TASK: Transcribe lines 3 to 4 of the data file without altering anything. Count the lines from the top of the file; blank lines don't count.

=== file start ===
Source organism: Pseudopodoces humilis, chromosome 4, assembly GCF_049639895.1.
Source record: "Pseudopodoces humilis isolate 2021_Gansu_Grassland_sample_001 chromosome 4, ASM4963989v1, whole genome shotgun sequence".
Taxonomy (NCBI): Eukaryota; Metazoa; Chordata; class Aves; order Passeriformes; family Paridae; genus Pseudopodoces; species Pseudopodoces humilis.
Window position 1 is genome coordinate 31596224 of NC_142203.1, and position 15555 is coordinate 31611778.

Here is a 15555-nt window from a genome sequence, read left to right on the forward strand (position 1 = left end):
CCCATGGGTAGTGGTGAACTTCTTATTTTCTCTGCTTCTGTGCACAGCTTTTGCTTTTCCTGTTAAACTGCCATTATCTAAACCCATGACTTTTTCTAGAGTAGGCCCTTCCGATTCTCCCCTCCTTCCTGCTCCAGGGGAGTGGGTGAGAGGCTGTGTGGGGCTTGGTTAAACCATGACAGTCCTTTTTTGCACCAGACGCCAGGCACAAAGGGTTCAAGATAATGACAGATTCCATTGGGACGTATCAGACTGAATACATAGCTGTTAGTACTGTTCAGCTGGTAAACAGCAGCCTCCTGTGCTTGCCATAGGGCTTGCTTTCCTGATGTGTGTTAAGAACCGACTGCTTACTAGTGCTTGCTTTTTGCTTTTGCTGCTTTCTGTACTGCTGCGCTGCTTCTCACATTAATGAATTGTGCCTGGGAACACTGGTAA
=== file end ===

Taxonomy (NCBI): Eukaryota; Metazoa; Chordata; class Aves; order Passeriformes; family Paridae; genus Pseudopodoces; species Pseudopodoces humilis.
Window position 1 is genome coordinate 31596224 of NC_142203.1, and position 15555 is coordinate 31611778.